Ongoing Task Force

Use of clinical data in identification of respiratory sensitisers


RAC has for the first time made a Classification and labelling (CLH) proposal to classify a chemical as a respiratory sensitiser based upon national surveillance data and the presence of the late asthmatic response (LAR) in specific inhalation challenge (SIC) tests. If successful this will lead to listing under Article 57(f) of REACH and addition to the candidate list for the SVHCs requiring restriction over the next 1+ years. This sets an important precedence that urgently requires scientific input.

The following Terms of Reference have been defined:

  • Based on a review of the relevant literature, summarise the current knowledge on the methods used for collecting, storing and analysing health surveillance data on occupational asthma across the EU (and UK), its predictive value in identifying respiratory sensitisers.
  • Based on a review of the relevant literature, summarise the current knowledge on the available immunological/clinical data, including responses obtained in Specific Inhalation Challenge (SIC) tests for distinguishing irritant from immune responses and for predicting causation.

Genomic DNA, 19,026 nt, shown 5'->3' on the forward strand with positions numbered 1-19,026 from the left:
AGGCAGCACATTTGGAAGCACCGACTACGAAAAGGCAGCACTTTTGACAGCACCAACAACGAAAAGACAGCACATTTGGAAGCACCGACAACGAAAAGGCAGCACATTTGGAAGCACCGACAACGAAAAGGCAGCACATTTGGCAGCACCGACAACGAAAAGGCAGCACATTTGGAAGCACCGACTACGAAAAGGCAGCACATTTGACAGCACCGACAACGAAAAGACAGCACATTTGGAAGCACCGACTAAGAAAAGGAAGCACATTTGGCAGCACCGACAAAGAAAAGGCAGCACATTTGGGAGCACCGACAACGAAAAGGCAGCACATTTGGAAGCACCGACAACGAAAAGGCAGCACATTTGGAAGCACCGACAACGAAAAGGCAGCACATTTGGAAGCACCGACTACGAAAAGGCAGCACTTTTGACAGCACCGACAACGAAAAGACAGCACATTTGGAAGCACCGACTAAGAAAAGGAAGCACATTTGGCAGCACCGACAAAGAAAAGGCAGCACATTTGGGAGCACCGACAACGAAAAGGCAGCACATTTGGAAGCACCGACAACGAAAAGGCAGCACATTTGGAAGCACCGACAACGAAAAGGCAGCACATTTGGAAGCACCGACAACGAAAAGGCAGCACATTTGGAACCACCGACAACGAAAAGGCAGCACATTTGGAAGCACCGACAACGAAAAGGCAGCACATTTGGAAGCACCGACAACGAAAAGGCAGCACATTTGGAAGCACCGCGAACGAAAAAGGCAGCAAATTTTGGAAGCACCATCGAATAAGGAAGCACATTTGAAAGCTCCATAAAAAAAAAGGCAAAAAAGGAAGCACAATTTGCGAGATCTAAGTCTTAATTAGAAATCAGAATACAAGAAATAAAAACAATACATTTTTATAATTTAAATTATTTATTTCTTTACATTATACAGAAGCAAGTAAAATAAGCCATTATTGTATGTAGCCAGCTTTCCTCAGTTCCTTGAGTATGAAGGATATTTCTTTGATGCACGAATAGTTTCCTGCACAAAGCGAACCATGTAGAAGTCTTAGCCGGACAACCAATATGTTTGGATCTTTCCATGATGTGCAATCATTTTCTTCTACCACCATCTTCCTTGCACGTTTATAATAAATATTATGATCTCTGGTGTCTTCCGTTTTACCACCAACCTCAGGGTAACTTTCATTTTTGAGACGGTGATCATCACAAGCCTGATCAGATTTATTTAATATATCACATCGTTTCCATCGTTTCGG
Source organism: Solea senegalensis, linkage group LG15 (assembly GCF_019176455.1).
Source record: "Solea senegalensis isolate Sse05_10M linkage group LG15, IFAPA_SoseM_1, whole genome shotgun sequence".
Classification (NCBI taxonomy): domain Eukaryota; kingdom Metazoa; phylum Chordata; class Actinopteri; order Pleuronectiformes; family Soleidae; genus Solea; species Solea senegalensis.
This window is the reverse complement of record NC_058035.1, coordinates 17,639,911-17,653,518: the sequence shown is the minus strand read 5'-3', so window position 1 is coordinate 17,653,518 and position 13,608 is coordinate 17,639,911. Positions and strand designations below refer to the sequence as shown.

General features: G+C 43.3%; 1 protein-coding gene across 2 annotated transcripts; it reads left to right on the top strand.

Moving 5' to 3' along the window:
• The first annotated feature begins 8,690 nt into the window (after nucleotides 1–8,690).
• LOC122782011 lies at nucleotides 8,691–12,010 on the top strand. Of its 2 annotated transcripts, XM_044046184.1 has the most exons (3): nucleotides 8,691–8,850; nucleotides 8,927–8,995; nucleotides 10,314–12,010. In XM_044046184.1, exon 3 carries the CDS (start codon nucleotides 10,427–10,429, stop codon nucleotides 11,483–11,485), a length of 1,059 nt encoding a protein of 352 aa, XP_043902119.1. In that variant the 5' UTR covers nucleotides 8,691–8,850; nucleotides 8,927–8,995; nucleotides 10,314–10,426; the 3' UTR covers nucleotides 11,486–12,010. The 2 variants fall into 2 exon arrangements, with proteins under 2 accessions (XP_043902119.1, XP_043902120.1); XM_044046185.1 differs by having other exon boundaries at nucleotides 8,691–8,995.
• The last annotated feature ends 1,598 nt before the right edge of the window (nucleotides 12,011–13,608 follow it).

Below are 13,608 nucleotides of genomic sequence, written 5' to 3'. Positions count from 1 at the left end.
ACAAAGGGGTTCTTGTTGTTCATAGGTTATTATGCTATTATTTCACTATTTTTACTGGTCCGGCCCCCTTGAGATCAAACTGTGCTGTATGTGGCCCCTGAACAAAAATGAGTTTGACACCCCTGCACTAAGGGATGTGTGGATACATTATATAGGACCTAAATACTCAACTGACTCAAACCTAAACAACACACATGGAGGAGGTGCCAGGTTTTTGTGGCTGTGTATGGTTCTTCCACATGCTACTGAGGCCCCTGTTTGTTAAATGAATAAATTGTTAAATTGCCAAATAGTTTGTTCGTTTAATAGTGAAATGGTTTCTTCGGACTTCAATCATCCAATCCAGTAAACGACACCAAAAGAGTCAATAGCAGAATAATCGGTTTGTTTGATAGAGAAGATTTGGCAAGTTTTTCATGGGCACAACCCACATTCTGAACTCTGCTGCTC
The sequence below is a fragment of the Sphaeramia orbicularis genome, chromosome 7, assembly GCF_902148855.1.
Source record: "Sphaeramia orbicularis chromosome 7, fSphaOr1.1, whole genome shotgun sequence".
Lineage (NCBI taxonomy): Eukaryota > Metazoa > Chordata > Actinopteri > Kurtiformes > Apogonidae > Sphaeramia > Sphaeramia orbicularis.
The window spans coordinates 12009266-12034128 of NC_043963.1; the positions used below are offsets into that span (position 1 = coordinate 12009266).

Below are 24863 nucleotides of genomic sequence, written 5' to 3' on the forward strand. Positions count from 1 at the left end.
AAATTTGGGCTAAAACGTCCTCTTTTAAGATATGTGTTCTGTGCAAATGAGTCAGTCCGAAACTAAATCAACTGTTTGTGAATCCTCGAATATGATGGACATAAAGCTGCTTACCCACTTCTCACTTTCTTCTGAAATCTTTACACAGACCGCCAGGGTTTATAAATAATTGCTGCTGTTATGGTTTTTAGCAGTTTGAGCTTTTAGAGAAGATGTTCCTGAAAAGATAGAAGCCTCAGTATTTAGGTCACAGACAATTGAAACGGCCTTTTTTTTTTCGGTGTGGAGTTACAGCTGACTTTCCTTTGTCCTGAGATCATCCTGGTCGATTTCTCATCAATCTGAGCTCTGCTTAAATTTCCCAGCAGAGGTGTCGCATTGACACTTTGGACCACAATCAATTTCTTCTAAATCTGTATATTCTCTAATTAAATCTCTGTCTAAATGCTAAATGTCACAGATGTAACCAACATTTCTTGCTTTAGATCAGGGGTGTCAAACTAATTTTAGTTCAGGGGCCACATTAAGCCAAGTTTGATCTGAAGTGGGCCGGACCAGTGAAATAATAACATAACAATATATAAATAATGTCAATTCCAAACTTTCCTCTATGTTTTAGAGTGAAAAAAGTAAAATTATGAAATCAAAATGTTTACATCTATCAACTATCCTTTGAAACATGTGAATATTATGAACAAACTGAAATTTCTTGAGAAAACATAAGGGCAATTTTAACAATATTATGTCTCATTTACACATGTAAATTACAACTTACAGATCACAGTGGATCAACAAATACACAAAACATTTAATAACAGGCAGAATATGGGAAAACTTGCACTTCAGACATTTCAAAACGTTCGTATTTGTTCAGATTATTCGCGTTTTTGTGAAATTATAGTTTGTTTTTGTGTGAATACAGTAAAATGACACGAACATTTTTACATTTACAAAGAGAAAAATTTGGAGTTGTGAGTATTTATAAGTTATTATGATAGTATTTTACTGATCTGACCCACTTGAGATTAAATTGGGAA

• Conclude on whether the available clinical methods and data can be regarded to be regarded as sufficient to justify classification as a respiratory sensitiser under REACH.
  • Identify areas where further research might be beneficial in this regard.


Task Force objective

To date health surveillance and clinical case study data has been used in the clinical context for the management of occupational asthma (OA) where limitations in its predictive value are considered acceptable. This review is intended to highlight the state of knowledge with respect to the value of such data and to identify both the strengths and limitations of such data if used in the context of chemical regulations and potential areas for further research.


Task Force deliverables

The task force will write a technical report and a publication for the peer-reviewed literature. The draft report should be available within one year from the start of the task force. A workshop to discuss the outcome with a wider audience may be proposed and, possibly, a suitable networking within industry and beyond.


It is foreseen that the Task Force will complete its work in 12 months, starting in early 2022.